Now a specialist team of researchers in the Ministry of Defence (MoD) has issued an appeal in the hope of finding living descendants of three Scottish soldiers who were killed in the conflict.
David Gemmell, George Brown and John Wilson were all privates in the Black Watch who paid the ultimate price for their service on the Western Front.
They were among around hundreds of thousands of British soldiers who perished in the war yet have no known grave. But even in the third decade of the 21st century, the work to correct that and honour the memory of the lost fallen goes on after their remains were discovered.
The little-known MoD unit, the Joint Casualty and Compassionate Centre Commemorations Team (JCCC), has painstakingly pieced together biographical information of the three Scots servicemen, and is seeking to prove their identities beyond any reasonable doubt.
“Over the last couple of years, the remains of three Scottish soldiers have been discovered in France,” the JCCC explained. “All were recovered with artefacts that give us a good idea of who they were.
“We’re now looking for their families so that we can confirm their identities by DNA comparison.”
That process would allow the unit, colloquially known as the ‘war detectives’, to bring closure to the stories of the three privates by arranging military ceremonies to commemorate their sacrifice.
Such outcomes are not uncommon. Only in May, the JCCC’s efforts ensured Pte William Johnston, who was killed in the Battle of Loos in autumn 1915, was laid to rest with full military honours.
The 39-year-old was killed while serving with 7th Battalion, Royal Scots Fusiliers. The JCC traced his great-great niece to Portadown, County Armagh, with DNA comparison confirming his identity.
Pte Johnston is now at rest in Loos British cemetery in northern France following a service conducted by the Reverend Dave Jeal, the chaplain to 2nd Battalion, Royal Regiment of Scotland,
A breakthrough in that case was the discovery of a personalised spoon buried nearby his body. A similar spoon was found near the remains of Pte Gemmell, who served in the 1st Battalion, Black Watch, raising hopes that his identity will soon be confirmed.
He was aged around 45 when he was killed in action on January 25, 1915. According to the JCCC, he was born in Dundee, the youngest of eight children, and the only boy. By the time of the 1901 census, he was registered as a plumber, lodging in a house in Stobcross Street in Glasgow’s Anderston area.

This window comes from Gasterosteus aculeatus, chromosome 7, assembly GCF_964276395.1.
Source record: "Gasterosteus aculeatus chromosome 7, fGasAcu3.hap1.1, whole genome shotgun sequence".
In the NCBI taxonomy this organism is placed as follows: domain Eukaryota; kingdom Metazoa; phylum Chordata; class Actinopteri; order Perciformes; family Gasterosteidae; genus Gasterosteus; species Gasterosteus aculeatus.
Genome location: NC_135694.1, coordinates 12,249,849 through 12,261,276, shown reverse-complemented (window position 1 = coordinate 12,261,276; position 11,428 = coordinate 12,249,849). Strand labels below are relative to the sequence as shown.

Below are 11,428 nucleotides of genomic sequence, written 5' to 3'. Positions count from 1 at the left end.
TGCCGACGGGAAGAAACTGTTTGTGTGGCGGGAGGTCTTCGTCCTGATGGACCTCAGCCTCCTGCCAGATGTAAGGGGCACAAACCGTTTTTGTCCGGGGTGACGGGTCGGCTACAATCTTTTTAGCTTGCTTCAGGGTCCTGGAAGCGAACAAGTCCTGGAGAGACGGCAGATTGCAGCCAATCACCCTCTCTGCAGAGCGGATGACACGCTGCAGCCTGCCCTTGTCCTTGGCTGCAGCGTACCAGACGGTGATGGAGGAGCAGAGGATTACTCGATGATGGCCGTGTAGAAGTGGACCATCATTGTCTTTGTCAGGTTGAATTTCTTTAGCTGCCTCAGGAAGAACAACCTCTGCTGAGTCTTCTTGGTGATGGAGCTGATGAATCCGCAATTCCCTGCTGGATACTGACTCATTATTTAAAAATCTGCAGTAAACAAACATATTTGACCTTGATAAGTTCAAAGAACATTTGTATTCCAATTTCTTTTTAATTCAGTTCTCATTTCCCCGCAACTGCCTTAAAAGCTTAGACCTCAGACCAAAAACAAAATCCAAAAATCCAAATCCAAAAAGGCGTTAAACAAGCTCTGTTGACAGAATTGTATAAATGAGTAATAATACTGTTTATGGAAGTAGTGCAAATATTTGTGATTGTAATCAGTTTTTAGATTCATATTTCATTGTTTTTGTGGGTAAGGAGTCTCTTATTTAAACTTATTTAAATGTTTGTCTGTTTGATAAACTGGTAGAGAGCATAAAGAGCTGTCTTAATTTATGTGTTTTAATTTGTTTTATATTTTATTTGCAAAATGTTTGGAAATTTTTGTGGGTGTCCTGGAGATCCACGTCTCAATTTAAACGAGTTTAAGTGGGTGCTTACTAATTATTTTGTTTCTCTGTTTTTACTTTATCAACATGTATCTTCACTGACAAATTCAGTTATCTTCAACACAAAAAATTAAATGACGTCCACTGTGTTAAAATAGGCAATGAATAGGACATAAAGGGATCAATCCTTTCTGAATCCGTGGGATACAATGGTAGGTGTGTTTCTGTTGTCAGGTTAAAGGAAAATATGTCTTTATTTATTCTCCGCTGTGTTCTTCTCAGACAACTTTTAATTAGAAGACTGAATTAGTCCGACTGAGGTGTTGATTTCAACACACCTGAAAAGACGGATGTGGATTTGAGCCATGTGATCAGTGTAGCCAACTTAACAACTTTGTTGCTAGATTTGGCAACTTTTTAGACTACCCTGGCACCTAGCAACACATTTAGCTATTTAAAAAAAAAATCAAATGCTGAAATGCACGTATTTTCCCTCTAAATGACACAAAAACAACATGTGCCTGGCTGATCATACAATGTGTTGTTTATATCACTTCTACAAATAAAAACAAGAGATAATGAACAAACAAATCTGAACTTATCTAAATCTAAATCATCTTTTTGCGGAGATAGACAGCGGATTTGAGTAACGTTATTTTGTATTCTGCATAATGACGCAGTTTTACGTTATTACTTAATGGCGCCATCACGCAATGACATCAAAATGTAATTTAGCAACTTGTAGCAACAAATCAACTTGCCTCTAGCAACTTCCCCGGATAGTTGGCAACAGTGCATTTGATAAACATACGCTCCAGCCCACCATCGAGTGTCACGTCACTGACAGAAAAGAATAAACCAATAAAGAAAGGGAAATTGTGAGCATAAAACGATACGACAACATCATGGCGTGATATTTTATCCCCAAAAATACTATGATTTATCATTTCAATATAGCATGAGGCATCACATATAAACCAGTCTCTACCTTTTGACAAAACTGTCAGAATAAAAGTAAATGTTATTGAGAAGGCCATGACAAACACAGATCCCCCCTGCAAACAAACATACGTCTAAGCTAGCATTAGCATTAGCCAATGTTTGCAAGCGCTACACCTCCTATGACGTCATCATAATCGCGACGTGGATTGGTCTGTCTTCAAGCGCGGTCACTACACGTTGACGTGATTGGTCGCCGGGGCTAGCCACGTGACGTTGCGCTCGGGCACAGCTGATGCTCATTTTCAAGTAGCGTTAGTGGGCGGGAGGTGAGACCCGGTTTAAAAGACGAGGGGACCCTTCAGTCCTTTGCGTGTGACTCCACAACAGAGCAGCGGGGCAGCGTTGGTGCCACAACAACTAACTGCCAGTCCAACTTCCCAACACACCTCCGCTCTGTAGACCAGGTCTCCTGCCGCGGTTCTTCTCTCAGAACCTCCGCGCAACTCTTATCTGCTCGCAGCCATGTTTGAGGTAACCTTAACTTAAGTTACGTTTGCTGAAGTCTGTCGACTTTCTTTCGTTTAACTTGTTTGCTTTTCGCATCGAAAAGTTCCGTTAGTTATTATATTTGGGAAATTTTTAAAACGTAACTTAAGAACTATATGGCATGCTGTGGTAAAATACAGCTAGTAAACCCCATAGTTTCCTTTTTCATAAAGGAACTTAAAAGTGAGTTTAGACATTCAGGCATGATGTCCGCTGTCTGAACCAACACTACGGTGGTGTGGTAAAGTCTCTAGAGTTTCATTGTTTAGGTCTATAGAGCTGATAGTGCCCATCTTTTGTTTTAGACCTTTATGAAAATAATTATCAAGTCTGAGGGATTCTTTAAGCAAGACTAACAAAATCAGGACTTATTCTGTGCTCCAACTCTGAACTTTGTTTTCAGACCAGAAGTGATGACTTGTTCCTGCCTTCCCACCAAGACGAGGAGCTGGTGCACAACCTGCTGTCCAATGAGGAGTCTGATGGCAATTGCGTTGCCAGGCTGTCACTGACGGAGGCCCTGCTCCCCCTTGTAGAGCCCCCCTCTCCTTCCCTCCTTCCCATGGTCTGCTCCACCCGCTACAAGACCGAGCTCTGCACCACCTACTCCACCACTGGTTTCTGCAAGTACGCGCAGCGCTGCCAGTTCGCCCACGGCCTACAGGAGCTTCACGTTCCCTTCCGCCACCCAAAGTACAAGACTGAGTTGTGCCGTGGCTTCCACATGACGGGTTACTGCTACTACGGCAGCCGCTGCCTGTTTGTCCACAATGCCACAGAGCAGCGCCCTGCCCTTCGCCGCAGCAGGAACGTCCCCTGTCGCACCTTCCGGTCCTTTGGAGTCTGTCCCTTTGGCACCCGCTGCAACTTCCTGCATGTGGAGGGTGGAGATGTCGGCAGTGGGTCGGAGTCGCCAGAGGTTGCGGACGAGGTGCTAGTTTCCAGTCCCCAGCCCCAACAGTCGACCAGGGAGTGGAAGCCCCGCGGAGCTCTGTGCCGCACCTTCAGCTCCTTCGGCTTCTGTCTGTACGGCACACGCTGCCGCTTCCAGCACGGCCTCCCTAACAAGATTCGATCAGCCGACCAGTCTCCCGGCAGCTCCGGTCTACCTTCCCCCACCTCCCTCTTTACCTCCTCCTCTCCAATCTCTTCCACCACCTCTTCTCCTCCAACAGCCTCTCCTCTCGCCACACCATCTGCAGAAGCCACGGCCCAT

The unit’s research found three of Pte Gemmell’s sisters married. One, Jessie, had three sons with George Williamson – George, who died in 1952, James, who died in 1971, and Edwin, who lived until 1976.
Another sister, Joan, or Johanna, married a man called Jesse Carr in Dundee in 1975, while her sibling, Eliza, married a man called Andrew Petrie Thomson. It is not known whether they had children.
Pt Gemmell’s entry on the Commonwealth War Graves Commission (CWGC) database states that he is among those commemorated on the Le Touret memorial near the former commune of Richebourg-l'Avoué in Pas-de-Calais.
Pte Brown served alongside him in the Black Watch, and was killed on the same day. Born in 1879 in the Hill of Beath in Fife, he was one of nine children to Archibald Brown and Eliza, or Lizzie, Drybur.
The JCCC believes only Pte Brown himself married. Together with Elizabeth Scott, he had one daughter, Mary, born in 1910.
The details of Pte Wilson’s life are even more scarce. He was killed in action on July 30, 1916 while serving with the 6th Battalion, Black Watch, but CWGC records do not give an age, date of birth, or next of kin, and there are no service records for him at the National Archives.
However, the JCCC believes he came from Gowanhill in Lanarkshire, and was one of three children born to William and Grizel Hope Wilson. The unit’s research indicates he had two sisters. One, Helen Hutchison Wilson, better known as Helen Brown, married George Stewart in Glasgow’s Dennistoun area in 1921. She died in 1968. Little is known of his other sister, Janet Wilson, other than that she was born in about 1890 in Govan.
The detective work of the JCCC, based in Gloucester, looks for tell-tale signs which might identify the remains of fallen personnel, such as shoulder titles, cap badges or, as is the case with Pte Gemmell, personal artefacts.
The team then scrutinise battalion war diaries to work out the location of a regimental battalion on any given date, a process made immeasurably easier thanks to the fact the entirety of the Western Front was mapped into the squares of 500 yards, allowing troops’ movements to be plotted.
But the JCCC also uses modern methods to try and identify the fallen. Where a list of potential casualties is narrowed, it can use DNA matching to make positive identifications.
Even now, the remains of dozens of fallen servicemen are discovered each year, usually by farmers turning soil, or construction workers laying roads or foundations on land where battle once raged.
The CWGC has stated more than 520,000 British and Commonwealth soldiers killed in World War I have no known grave.